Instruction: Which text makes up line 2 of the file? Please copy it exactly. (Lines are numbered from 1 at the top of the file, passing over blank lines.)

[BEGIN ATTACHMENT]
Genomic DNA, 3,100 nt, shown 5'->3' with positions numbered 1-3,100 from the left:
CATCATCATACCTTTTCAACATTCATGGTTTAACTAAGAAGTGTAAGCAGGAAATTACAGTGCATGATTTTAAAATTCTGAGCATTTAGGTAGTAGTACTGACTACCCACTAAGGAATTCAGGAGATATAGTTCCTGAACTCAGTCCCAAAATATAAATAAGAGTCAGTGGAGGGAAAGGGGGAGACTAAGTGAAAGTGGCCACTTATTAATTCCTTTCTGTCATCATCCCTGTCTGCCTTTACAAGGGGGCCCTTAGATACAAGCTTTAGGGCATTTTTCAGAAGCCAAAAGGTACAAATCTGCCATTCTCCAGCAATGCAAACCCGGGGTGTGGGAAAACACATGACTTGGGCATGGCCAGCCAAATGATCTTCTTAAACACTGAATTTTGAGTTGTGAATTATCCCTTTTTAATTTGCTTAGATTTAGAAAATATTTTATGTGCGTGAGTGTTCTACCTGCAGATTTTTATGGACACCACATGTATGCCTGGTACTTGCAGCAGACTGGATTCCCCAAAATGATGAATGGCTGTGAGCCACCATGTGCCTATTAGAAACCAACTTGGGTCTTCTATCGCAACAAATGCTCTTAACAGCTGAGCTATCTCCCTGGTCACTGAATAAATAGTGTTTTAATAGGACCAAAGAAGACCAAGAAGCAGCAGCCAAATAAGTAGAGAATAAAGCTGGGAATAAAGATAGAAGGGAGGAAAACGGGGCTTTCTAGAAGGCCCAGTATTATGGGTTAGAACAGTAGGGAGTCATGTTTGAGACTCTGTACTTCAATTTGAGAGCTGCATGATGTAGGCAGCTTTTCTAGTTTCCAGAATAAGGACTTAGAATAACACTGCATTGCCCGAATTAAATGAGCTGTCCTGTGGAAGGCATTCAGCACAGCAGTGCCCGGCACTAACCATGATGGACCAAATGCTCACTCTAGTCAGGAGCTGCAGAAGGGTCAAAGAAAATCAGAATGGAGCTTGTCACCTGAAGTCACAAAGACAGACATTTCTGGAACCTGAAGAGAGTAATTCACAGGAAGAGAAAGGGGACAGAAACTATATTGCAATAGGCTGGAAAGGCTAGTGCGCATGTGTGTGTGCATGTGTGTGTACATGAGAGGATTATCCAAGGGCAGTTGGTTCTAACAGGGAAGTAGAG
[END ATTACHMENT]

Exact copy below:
CATCATCATACCTTTTCAACATTCATGGTTTAACTAAGAAGTGTAAGCAGGAAATTACAGTGCATGATTTTAAAATTCTGAGCATTTAGGTAGTAGTACTGACTACCCACTAAGGAATTCAGGAGATATAGTTCCTGAACTCAGTCCCAAAATATAAATAAGAGTCAGTGGAGGGAAAGGGGGAGACTAAGTGAAAGTGGCCACTTATTAATTCCTTTCTGTCATCATCCCTGTCTGCCTTTACAAGGGGGCCCTTAGATACAAGCTTTAGGGCATTTTTCAGAAGCCAAAAGGTACAAATCTGCCATTCTCCAGCAATGCAAACCCGGGGTGTGGGAAAACACATGACTTGGGCATGGCCAGCCAAATGATCTTCTTAAACACTGAATTTTGAGTTGTGAATTATCCCTTTTTAATTTGCTTAGATTTAGAAAATATTTTATGTGCGTGAGTGTTCTACCTGCAGATTTTTATGGACACCACATGTATGCCTGGTACTTGCAGCAGACTGGATTCCCCAAAATGATGAATGGCTGTGAGCCACCATGTGCCTATTAGAAACCAACTTGGGTCTTCTATCGCAACAAATGCTCTTAACAGCTGAGCTATCTCCCTGGTCACTGAATAAATAGTGTTTTAATAGGACCAAAGAAGACCAAGAAGCAGCAGCCAAATAAGTAGAGAATAAAGCTGGGAATAAAGATAGAAGGGAGGAAAACGGGGCTTTCTAGAAGGCCCAGTATTATGGGTTAGAACAGTAGGGAGTCATGTTTGAGACTCTGTACTTCAATTTGAGAGCTGCATGATGTAGGCAGCTTTTCTAGTTTCCAGAATAAGGACTTAGAATAACACTGCATTGCCCGAATTAAATGAGCTGTCCTGTGGAAGGCATTCAGCACAGCAGTGCCCGGCACTAACCATGATGGACCAAATGCTCACTCTAGTCAGGAGCTGCAGAAGGGTCAAAGAAAATCAGAATGGAGCTTGTCACCTGAAGTCACAAAGACAGACATTTCTGGAACCTGAAGAGAGTAATTCACAGGAAGAGAAAGGGGACAGAAACTATATTGCAATAGGCTGGAAAGGCTAGTGCGCATGTGTGTGTGCATGTGTGTGTACATGAGAGGATTATCCAAGGGCAGTTGGTTCTAACAGGGAAGTAGAG